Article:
How do I find the IP address of the person who created a Gmail account in my name? I tried the last ten IP address searches and it was all mine. How can I see the one where it was opened with?
This is a bit of a confusing question only because you seem to have access to the last ten IP addresses. That means you have access to the account created in your name.
If that’s true, then I’m afraid I don’t really know what caused this. If somebody created an account in your name, it would really depend on the steps that you took to go through and gain access to that account.
I have recently started receiving “limited connectivity” messages at our vacation condo. Looking on the web I’ve found a jillion ways to fix this problem and can’t believe all the advertising. I’ve found that cycling the repeater that is in our condo will usually clear this problem. What causes it and what do I do when cycling the repeater doesn’t work?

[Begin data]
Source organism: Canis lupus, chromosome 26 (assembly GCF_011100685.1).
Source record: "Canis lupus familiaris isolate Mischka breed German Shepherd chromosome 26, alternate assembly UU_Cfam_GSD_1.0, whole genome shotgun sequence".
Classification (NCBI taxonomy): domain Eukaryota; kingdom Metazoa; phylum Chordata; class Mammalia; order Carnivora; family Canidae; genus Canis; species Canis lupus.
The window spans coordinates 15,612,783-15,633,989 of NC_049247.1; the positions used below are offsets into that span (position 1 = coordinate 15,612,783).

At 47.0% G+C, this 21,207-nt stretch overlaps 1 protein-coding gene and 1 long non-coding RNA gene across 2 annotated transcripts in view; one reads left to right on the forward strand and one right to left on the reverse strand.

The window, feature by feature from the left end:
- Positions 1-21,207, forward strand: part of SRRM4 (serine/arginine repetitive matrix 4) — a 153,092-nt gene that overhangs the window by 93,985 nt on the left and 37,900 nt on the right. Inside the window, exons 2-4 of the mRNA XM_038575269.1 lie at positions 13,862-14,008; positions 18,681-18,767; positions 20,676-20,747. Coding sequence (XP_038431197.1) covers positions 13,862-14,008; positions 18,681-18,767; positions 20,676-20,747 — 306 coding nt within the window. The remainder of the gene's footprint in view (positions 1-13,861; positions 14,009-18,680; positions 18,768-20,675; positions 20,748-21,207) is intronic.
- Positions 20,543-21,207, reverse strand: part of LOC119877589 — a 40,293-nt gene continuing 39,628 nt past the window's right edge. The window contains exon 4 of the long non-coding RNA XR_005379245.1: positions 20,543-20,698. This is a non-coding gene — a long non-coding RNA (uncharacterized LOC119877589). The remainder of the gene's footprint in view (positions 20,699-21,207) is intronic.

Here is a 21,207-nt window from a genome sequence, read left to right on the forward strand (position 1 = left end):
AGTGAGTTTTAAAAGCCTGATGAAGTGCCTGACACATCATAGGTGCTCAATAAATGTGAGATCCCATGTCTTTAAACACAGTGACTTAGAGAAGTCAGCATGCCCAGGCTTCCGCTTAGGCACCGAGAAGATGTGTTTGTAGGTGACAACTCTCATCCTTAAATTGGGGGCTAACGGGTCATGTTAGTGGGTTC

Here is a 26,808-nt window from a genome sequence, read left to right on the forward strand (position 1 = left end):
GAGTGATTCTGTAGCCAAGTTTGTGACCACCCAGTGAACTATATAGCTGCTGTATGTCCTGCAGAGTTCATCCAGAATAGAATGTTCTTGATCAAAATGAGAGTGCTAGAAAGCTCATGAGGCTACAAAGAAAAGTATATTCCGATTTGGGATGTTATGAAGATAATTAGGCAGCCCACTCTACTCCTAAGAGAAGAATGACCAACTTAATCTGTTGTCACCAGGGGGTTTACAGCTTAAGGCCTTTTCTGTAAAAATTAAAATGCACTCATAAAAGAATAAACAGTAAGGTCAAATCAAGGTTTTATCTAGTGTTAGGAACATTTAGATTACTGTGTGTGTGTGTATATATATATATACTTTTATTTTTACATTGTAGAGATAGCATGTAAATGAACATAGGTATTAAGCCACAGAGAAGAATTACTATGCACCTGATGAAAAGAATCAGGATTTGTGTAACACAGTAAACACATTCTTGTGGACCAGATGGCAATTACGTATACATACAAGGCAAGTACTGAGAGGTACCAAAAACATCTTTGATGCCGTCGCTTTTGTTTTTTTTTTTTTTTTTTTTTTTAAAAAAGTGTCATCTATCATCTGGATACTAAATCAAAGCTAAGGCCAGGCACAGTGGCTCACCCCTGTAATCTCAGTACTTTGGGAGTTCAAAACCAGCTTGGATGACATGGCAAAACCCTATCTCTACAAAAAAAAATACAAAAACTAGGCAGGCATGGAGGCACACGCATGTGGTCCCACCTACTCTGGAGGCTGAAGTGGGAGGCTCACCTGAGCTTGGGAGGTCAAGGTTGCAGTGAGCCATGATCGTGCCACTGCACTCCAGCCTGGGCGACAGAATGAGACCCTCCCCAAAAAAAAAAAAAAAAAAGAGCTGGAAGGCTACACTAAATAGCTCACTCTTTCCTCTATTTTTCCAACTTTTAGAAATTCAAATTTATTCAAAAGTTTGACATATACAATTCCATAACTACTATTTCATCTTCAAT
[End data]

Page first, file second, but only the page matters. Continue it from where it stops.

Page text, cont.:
“Limited connectivity” happens when your computer can connect to the network … but it can’t.
I know, that wasn’t very helpful. But it’s actually accurate. Your computer was able to connect the network in one way, but was unable to complete the next step.
I have a server and have been assigned a static IP by my ISP. How do I go about configuring my server to work on its assigned IP?
99% of Windows internet users use what are called “dynamic” IP addresses. That means each time you connect to the internet, your ISP assigns you an IP address to use when you connect. The next time you connect, you might get a different address. If you’re only connecting out to the internet, that’s all you need.
If you expect people to connect in, say you want to run a web server that you want people to be able to find and visit, you’ll most likely need a static IP address. A static IP is assigned by your ISP to you permanently, and identifies your server to the world.
The question is: once the IP is assigned … then what?
The network consists of a cable modem, a hub/router, CAT5 cable in the walls, and two computers. If I disconnect one computer at the hub, the other one works. If I disconnect that one and connect only the other computer, it works. But, when I connect both neither works. I suspect a problem with the two computers getting the same address. Is this likely? How do I trouble shoot this kind of problem?
I suspect pretty much what you’ve indicated: a problem in the IP address assignment. But exactly what problem depends on a few details. Details we can look at.